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Future Shock! Why You Over-commit

shock You’re backed up with work. There’s no time to spare. You’re busy, busy, busy. You eat your lunch at your desk and keep plugging away. An hour passes, then another. It looks like another late night at the office. And it’s Friday. Guess you’ll be working this weekend. As evening approaches, you get a call from a friend who is chairing the fundraising committee this year for his favorite charity. He asks if you’d help raise money this year. The campaign kicks off in a month. Oh, what the heck you say – it’s over a month away. No problem!

You don’t think anymore about it. The weeks turn into a month. You get an e-mail reminding you of the first committee meeting. You’re just as busy now as you were when you committed to it. But now you have yet another obligation – you have to serve on this committee.

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The future becomes the present

A study done a while back showed that we do have a tendency to think we will miraculously be less busy in the future than we are today. So we say “yes” to requests for our time in the future. Then we’re shocked when the future becomes the present and we have even less time than we had before.

We’ve overcommitted ourselves … again!

5 questions to ask before committing yourself

The first question is simply a check. It may be obvious, but we didn’t feel we could leave it out.

  • How will this request advance me toward my goals? If it doesn’t, why say yes.

The next four questions aren’t sequential. They should be answered simultaneously.

  • If you had to do this tomorrow or next week, would you still say yes? If you can’t say yes to this question without hesitation, why commit yourself? But consider the next question before saying “no”.

  • How significant would the impact be on your life if you say yes? You may be willing to pay the price of overextending yourself if the pay off is high enough. If that’s the case, look at the next question.

  • How much time will it realistically take? You can only operate in a state of hyper-activity for a short period of time. If it will take a year, you can’t push yourself that hard. So if it’s a long-term project you may have to say no. If it’s short-term you may be able to say yes. In either case, consider the next question.

  • What am I willing to say “no” to or put “on hold” in order to do this? You only have 24 hours in your day just like any human. Will you sleep less? Spend less time with your family? Skip your next vacation? Be realistic about what you have to give up. Is it worth the price? 

Once you’ve answered these questions, you’re ready to commit (or not commit) your time in the future. You understand that you won’t have more time then. So you’ll be careful to only commit to those things which will make you a bigg success!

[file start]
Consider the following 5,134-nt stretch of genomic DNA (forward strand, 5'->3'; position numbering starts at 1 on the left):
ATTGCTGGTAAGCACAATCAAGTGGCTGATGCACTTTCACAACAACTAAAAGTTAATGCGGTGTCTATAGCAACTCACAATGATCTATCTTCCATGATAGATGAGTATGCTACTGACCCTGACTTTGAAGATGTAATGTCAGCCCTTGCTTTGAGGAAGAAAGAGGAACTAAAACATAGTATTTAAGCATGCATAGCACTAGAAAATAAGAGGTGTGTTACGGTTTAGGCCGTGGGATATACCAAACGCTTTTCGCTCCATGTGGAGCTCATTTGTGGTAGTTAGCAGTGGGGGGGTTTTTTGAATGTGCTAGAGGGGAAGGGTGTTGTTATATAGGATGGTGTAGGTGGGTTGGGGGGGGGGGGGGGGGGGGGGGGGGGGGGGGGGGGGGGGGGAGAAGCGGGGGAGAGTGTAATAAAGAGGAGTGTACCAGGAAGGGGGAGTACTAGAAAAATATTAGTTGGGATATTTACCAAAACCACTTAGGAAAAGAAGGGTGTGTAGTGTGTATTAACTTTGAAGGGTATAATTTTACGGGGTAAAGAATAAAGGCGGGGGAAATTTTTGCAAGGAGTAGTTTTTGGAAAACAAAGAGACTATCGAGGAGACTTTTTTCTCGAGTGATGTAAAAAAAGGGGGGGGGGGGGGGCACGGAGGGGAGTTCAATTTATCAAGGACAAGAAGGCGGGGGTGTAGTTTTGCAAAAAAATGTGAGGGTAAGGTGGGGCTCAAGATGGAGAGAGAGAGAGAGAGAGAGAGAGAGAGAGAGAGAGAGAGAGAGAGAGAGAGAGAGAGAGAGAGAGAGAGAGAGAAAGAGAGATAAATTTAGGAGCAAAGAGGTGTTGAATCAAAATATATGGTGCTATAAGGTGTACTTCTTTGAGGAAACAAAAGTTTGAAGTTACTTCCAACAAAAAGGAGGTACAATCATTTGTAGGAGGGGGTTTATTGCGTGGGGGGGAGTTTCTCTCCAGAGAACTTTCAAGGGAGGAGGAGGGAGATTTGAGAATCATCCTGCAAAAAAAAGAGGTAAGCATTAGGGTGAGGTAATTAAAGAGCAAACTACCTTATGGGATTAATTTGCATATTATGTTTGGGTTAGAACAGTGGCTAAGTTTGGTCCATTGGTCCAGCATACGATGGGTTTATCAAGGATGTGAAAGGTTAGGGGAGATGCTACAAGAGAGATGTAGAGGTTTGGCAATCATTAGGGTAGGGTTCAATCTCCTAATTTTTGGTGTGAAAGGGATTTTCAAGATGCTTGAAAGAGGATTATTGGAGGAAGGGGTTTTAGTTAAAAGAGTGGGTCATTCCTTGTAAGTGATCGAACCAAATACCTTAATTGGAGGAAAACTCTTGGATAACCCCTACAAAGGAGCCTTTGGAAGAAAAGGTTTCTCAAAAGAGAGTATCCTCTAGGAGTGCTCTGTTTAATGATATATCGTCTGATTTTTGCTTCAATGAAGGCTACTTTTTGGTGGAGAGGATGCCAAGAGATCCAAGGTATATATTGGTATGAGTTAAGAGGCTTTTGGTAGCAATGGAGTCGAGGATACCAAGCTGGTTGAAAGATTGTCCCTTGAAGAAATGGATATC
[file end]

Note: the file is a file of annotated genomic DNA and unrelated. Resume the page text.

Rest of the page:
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We greatly appreciate you reading our post today. Join us next time as we look at the difference between being battle-scarred and battle-scared. Until then, here’s to your bigg success!

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I Need Money! Should I Cut Back on My Retirement Plan Contributions?

graph_barThe phrase “perfect storm” has been used more recently than when the movie was out! Here in the United States, we’re being hit with rising costs, falling home prices, volatile stock prices, the subcrime (oops, make that subprime) mortgage crisis, and talk of a possible recession.

Recently, we discussed why cashing out a 401(k) is one of the worst things to do in response to these tough times.

Today, we want to discuss cutting back on contributions to a retirement plan. Two to three months ago, the word was that people weren’t reducing the investments they make for their golden years.

Even now, the overwhelming majority of people aren’t making any changes. However, there is evidence that more people are considering (or are) cutting back.

It’s certainly understandable – insurance, groceries, gas, taxes all keep going up. Investing less in a 401(k) is a way to put more dollars into a paycheck now.

3 reasons not to cut back on your 401(k)

#1 – Contributions are made with pre-tax dollars – Assume you’ve been contributing $1,000 a year to your 401(k). You stop making contributions so one would think that would mean $1,000 more in your paychecks over the course of the year. But you have to account for taxes – if you’re in the 30% tax bracket, you’ll owe $300 in taxes on this $1,000. So you’ll only net $700 by stopping your contributions.

#2 – Money accumulates tax-deferred